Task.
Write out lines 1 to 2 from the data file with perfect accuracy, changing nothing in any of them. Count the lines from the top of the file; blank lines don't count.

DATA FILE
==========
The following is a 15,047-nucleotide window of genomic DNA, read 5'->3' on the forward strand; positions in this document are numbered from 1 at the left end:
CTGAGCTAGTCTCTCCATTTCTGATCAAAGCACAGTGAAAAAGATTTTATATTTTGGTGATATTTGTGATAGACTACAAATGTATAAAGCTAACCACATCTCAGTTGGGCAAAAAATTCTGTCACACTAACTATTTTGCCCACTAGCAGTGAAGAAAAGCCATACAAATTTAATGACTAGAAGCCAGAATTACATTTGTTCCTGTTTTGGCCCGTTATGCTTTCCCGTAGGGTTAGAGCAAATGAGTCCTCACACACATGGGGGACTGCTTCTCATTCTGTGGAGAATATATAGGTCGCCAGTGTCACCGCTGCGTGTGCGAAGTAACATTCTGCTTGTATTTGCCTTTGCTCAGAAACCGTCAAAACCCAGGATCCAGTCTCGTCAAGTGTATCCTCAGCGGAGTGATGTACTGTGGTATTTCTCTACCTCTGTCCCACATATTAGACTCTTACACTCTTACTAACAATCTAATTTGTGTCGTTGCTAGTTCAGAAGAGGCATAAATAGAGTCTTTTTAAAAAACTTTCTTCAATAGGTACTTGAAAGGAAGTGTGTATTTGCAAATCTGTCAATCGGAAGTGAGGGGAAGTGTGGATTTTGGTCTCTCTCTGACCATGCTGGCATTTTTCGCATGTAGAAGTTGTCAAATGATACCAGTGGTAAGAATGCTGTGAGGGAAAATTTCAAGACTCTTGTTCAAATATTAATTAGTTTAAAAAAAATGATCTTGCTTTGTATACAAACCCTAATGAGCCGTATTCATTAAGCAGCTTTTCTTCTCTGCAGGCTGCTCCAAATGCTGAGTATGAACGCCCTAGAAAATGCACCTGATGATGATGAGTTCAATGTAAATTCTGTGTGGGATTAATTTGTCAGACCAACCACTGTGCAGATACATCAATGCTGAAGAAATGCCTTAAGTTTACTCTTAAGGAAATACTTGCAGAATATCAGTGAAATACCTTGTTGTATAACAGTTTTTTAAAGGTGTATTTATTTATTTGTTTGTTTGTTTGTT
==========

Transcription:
The following is a 15,047-nucleotide window of genomic DNA, read 5'->3' on the forward strand; positions in this document are numbered from 1 at the left end:
CTGAGCTAGTCTCTCCATTTCTGATCAAAGCACAGTGAAAAAGATTTTATATTTTGGTGATATTTGTGATAGACTACAAATGTATAAAGCTAACCACATCTCAGTTGGGCAAAAAATTCTGTCACACTAACTATTTTGCCCACTAGCAGTGAAGAAAAGCCATACAAATTTAATGACTAGAAGCCAGAATTACATTTGTTCCTGTTTTGGCCCGTTATGCTTTCCCGTAGGGTTAGAGCAAATGAGTCCTCACACACATGGGGGACTGCTTCTCATTCTGTGGAGAATATATAGGTCGCCAGTGTCACCGCTGCGTGTGCGAAGTAACATTCTGCTTGTATTTGCCTTTGCTCAGAAACCGTCAAAACCCAGGATCCAGTCTCGTCAAGTGTATCCTCAGCGGAGTGATGTACTGTGGTATTTCTCTACCTCTGTCCCACATATTAGACTCTTACACTCTTACTAACAATCTAATTTGTGTCGTTGCTAGTTCAGAAGAGGCATAAATAGAGTCTTTTTAAAAAACTTTCTTCAATAGGTACTTGAAAGGAAGTGTGTATTTGCAAATCTGTCAATCGGAAGTGAGGGGAAGTGTGGATTTTGGTCTCTCTCTGACCATGCTGGCATTTTTCGCATGTAGAAGTTGTCAAATGATACCAGTGGTAAGAATGCTGTGAGGGAAAATTTCAAGACTCTTGTTCAAATATTAATTAGTTTAAAAAAAATGATCTTGCTTTGTATACAAACCCTAATGAGCCGTATTCATTAAGCAGCTTTTCTTCTCTGCAGGCTGCTCCAAATGCTGAGTATGAACGCCCTAGAAAATGCACCTGATGATGATGAGTTCAATGTAAATTCTGTGTGGGATTAATTTGTCAGACCAACCACTGTGCAGATACATCAATGCTGAAGAAATGCCTTAAGTTTACTCTTAAGGAAATACTTGCAGAATATCAGTGAAATACCTTGTTGTATAACAGTTTTTTAAAGGTGTATTTATTTATTTGTTTGTTTGTTTGTT